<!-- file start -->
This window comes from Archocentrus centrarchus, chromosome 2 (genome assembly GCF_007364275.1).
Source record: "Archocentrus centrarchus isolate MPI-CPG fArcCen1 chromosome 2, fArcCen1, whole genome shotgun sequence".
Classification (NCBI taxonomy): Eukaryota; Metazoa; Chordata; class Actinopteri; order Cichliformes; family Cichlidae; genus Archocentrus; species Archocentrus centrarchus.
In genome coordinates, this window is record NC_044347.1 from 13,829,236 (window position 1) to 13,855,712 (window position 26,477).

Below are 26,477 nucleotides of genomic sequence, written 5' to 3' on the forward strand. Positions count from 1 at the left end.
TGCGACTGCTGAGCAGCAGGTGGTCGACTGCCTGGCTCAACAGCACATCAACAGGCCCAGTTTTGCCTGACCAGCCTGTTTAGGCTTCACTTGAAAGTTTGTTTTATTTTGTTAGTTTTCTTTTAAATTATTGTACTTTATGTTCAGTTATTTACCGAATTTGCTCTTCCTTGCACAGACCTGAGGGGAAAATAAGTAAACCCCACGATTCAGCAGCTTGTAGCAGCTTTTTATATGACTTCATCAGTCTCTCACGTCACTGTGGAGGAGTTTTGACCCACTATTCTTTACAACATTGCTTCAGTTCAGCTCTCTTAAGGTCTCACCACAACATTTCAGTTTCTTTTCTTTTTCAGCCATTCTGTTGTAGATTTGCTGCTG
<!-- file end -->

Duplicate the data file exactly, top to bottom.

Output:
This window comes from Archocentrus centrarchus, chromosome 2 (genome assembly GCF_007364275.1).
Source record: "Archocentrus centrarchus isolate MPI-CPG fArcCen1 chromosome 2, fArcCen1, whole genome shotgun sequence".
Classification (NCBI taxonomy): Eukaryota; Metazoa; Chordata; class Actinopteri; order Cichliformes; family Cichlidae; genus Archocentrus; species Archocentrus centrarchus.
In genome coordinates, this window is record NC_044347.1 from 13,829,236 (window position 1) to 13,855,712 (window position 26,477).

Below are 26,477 nucleotides of genomic sequence, written 5' to 3' on the forward strand. Positions count from 1 at the left end.
TGCGACTGCTGAGCAGCAGGTGGTCGACTGCCTGGCTCAACAGCACATCAACAGGCCCAGTTTTGCCTGACCAGCCTGTTTAGGCTTCACTTGAAAGTTTGTTTTATTTTGTTAGTTTTCTTTTAAATTATTGTACTTTATGTTCAGTTATTTACCGAATTTGCTCTTCCTTGCACAGACCTGAGGGGAAAATAAGTAAACCCCACGATTCAGCAGCTTGTAGCAGCTTTTTATATGACTTCATCAGTCTCTCACGTCACTGTGGAGGAGTTTTGACCCACTATTCTTTACAACATTGCTTCAGTTCAGCTCTCTTAAGGTCTCACCACAACATTTCAGTTTCTTTTCTTTTTCAGCCATTCTGTTGTAGATTTGCTGCTG